Hong Wah Laundromat No More After Fire – 176 MacDougal Street Ground Floor Now for Rent

Earlier today, I posted some history of 176 MacDougal and Shakespeare’s Restaurant, and, previously, I reported on the fire that took place at Hong Wah laundromat on the ground floor in February. At that time, I wondered if Hong Wah would return.

Well, we now have the answer … and it is is … no.

The space now sports a “for lease” sign.

Hong Wah Sign No More
Horse Shoe above Door !

The mystery of the address continues … except at Buchbinder & Warren’s web site, the address is listed as 1 MacDougal Alley. I believe there is more to the story of the laundromat’s demise. From what I was able to find out online, a laundromat had been in that spot since at least sometime in the 1990s.

As far as the space itself, it is 625 sq. feet. The rent is $6510 a month. (Curious what the laundromat was paying…) I couldn’t get decent pictures of the inside, but it is adorable and has so much potential. Unfortunately, based on some of the other new tenants for nearby 8th Street, I have a feeling what the space deserves is not what it will get. But we’ll see! A laundromat is not exactly glamorous but it is a neighborhood need. I can’t help wondering if B&W really wanted them out for awhile and now they got their chance. A laundromat next to Stumptown Coffee, their prized tenant? Not so fantastic.

But … it had character. It brought its own something that the neighborhood needed.

And, if you are wondering what will take the laundromat’s place, bets are on for something “artisanal.” (Does that term really irk you too by now?)

As Ellyn (provider of the shots outside Shakespeare’s in that spot in 1975) responded when I told her this, “what about a good old-fashioned Chinese restaurant in this neighborhood?”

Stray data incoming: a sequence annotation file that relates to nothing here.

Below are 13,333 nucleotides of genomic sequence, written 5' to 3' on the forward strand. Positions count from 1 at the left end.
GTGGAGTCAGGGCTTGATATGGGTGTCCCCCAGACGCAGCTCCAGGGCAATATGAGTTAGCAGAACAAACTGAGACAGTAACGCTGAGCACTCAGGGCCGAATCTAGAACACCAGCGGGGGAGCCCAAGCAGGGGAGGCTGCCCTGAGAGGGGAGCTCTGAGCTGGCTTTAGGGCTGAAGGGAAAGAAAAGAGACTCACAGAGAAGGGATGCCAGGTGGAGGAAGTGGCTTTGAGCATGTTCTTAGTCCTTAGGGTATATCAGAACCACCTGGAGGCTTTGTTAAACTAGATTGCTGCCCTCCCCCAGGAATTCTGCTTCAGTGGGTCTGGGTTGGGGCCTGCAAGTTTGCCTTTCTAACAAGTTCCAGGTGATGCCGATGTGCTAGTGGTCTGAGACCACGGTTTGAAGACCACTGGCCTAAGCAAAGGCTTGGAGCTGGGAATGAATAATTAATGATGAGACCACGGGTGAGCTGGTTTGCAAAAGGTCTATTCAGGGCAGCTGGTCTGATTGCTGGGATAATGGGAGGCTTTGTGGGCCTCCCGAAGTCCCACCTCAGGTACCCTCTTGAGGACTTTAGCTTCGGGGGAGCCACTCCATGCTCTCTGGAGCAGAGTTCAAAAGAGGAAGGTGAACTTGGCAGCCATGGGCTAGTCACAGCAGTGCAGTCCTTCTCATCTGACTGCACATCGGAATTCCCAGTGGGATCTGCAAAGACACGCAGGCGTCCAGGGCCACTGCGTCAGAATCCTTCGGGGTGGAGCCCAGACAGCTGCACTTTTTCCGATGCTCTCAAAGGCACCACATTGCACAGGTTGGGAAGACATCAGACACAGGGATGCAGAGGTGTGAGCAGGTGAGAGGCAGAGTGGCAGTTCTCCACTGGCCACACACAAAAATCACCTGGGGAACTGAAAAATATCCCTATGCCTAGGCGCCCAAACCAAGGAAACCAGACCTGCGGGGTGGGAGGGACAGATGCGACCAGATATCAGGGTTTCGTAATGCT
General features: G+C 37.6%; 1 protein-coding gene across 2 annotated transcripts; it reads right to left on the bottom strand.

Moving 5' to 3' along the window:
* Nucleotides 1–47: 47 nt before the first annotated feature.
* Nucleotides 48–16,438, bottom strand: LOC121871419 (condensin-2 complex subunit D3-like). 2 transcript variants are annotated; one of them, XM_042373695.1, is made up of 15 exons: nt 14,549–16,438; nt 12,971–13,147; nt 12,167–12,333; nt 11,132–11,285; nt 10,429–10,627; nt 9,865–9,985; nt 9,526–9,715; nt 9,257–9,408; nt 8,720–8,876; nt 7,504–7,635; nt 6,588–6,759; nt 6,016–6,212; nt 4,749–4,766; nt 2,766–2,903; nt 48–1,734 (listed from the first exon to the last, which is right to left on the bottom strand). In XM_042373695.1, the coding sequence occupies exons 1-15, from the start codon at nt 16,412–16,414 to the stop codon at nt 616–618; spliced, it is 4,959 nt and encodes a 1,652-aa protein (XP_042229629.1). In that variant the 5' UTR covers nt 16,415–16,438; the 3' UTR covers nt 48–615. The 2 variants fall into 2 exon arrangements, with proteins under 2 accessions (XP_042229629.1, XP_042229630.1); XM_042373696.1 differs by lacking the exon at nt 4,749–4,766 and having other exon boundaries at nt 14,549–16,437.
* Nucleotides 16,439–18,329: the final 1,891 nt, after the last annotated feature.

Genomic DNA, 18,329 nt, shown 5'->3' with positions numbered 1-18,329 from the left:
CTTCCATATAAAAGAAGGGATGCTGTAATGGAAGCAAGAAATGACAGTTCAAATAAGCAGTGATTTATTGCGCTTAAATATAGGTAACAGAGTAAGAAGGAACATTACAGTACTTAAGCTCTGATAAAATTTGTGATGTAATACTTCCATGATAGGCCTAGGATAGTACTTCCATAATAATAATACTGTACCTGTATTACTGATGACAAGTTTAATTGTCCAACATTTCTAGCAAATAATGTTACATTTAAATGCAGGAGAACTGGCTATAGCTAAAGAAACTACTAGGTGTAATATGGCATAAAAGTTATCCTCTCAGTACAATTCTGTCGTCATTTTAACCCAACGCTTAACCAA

Well, maybe if it is artisanal Chinese.

The larger question… will the payphone remain?

To be continued…

Photos: Cathryn

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8 thoughts on “Hong Wah Laundromat No More After Fire – 176 MacDougal Street Ground Floor Now for Rent”

  1. As you’ve suggested, there’s more to the story. The longtime owners of the laundromat were a husband-and-wife team. Always friendly and reliable. And the husband, Lu, picked up and delivered.

    One day they were closed, with an apologetic note on the door. A few days later they reopened. Their son was running the business and told a sad story: his mother had been mugged. Her purse was stolen and in the process she was pushed or fell down and was in the hospital. Over the subsequent months the son explained that his mother was recovering, but he had insisted that both his parents take a vacation from the business for awhile. I went there from time to time thereafter, but I never saw the parents return.

    Then they were closed. The phone was disconnected, and there was no one to ask what had happened in the end.

  2. Hi Eric,

    Thanks for your comment. I definitely thought there was more to the story, thanks for adding additional context.

    Was the day they were first closed with the note on the door before the fire?

    That is a sad story about the mother being mugged. That laundromat had a very sweet feeling to it and added a lot to that block. You wouldn’t think necessarily that would be the case but it was here.

    Now the space is host to this high end clothing store and I haven’t been able to bring myself to write about that… maybe they have nice clothes but it just doesn’t seem to ‘fit’ (pun intended).


    p.s. The phone booth is still there tho’! That’s … something.

  3. I don’t have a clear recollection of the chronology. But your report says that the fire was in February 2013, and I’m fairly certain that the original problem (the mother’s injury and the son’s arrival) took place well before that date.

  4. We need a Laundromats in the neighborhood. All the do it yourself laundry’s are gone now. This is a very sad situation, we need laundry mats more than coffee houses or another Asian Restaurant, in my opinion…